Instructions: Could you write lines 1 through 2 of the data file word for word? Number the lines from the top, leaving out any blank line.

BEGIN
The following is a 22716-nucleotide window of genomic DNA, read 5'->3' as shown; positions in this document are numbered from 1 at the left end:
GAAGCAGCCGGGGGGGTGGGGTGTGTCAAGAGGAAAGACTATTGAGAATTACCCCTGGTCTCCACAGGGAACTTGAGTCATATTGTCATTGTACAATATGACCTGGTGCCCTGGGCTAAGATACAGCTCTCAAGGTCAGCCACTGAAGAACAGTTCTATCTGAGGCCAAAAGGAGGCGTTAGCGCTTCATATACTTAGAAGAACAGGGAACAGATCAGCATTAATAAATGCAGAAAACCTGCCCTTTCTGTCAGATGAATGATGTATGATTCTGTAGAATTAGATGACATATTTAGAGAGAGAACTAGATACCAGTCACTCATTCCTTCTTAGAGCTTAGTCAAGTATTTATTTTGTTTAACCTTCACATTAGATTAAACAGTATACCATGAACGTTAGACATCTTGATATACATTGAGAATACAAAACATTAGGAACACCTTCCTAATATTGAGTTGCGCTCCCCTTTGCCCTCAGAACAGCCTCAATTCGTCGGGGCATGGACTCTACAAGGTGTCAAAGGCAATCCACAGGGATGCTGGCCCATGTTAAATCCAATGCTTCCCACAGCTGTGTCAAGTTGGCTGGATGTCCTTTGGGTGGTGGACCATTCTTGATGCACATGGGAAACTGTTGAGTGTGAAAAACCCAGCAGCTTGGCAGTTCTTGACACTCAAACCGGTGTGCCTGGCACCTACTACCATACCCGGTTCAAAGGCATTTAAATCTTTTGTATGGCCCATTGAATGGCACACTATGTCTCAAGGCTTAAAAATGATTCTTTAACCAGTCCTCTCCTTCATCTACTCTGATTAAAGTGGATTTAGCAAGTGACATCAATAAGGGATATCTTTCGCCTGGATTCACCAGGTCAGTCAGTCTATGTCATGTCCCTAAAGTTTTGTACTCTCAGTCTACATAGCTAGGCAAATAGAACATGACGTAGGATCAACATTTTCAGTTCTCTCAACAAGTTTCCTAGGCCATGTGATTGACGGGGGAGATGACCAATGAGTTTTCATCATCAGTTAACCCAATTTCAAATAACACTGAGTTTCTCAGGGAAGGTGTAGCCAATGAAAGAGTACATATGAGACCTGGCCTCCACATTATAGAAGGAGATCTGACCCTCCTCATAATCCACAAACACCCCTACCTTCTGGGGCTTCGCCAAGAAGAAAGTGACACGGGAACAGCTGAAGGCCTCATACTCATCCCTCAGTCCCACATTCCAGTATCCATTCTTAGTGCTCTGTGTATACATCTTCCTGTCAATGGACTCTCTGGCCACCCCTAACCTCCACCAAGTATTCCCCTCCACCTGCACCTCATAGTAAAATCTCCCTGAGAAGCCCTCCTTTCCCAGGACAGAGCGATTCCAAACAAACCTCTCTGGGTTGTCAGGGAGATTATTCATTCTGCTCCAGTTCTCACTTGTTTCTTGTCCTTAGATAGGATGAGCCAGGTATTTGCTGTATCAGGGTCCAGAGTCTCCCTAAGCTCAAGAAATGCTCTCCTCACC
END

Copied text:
The following is a 22716-nucleotide window of genomic DNA, read 5'->3' as shown; positions in this document are numbered from 1 at the left end:
GAAGCAGCCGGGGGGGTGGGGTGTGTCAAGAGGAAAGACTATTGAGAATTACCCCTGGTCTCCACAGGGAACTTGAGTCATATTGTCATTGTACAATATGACCTGGTGCCCTGGGCTAAGATACAGCTCTCAAGGTCAGCCACTGAAGAACAGTTCTATCTGAGGCCAAAAGGAGGCGTTAGCGCTTCATATACTTAGAAGAACAGGGAACAGATCAGCATTAATAAATGCAGAAAACCTGCCCTTTCTGTCAGATGAATGATGTATGATTCTGTAGAATTAGATGACATATTTAGAGAGAGAACTAGATACCAGTCACTCATTCCTTCTTAGAGCTTAGTCAAGTATTTATTTTGTTTAACCTTCACATTAGATTAAACAGTATACCATGAACGTTAGACATCTTGATATACATTGAGAATACAAAACATTAGGAACACCTTCCTAATATTGAGTTGCGCTCCCCTTTGCCCTCAGAACAGCCTCAATTCGTCGGGGCATGGACTCTACAAGGTGTCAAAGGCAATCCACAGGGATGCTGGCCCATGTTAAATCCAATGCTTCCCACAGCTGTGTCAAGTTGGCTGGATGTCCTTTGGGTGGTGGACCATTCTTGATGCACATGGGAAACTGTTGAGTGTGAAAAACCCAGCAGCTTGGCAGTTCTTGACACTCAAACCGGTGTGCCTGGCACCTACTACCATACCCGGTTCAAAGGCATTTAAATCTTTTGTATGGCCCATTGAATGGCACACTATGTCTCAAGGCTTAAAAATGATTCTTTAACCAGTCCTCTCCTTCATCTACTCTGATTAAAGTGGATTTAGCAAGTGACATCAATAAGGGATATCTTTCGCCTGGATTCACCAGGTCAGTCAGTCTATGTCATGTCCCTAAAGTTTTGTACTCTCAGTCTACATAGCTAGGCAAATAGAACATGACGTAGGATCAACATTTTCAGTTCTCTCAACAAGTTTCCTAGGCCATGTGATTGACGGGGGAGATGACCAATGAGTTTTCATCATCAGTTAACCCAATTTCAAATAACACTGAGTTTCTCAGGGAAGGTGTAGCCAATGAAAGAGTACATATGAGACCTGGCCTCCACATTATAGAAGGAGATCTGACCCTCCTCATAATCCACAAACACCCCTACCTTCTGGGGCTTCGCCAAGAAGAAAGTGACACGGGAACAGCTGAAGGCCTCATACTCATCCCTCAGTCCCACATTCCAGTATCCATTCTTAGTGCTCTGTGTATACATCTTCCTGTCAATGGACTCTCTGGCCACCCCTAACCTCCACCAAGTATTCCCCTCCACCTGCACCTCATAGTAAAATCTCCCTGAGAAGCCCTCCTTTCCCAGGACAGAGCGATTCCAAACAAACCTCTCTGGGTTGTCAGGGAGATTATTCATTCTGCTCCAGTTCTCACTTGTTTCTTGTCCTTAGATAGGATGAGCCAGGTATTTGCTGTATCAGGGTCCAGAGTCTCCCTAAGCTCAAGAAATGCTCTCCTCACC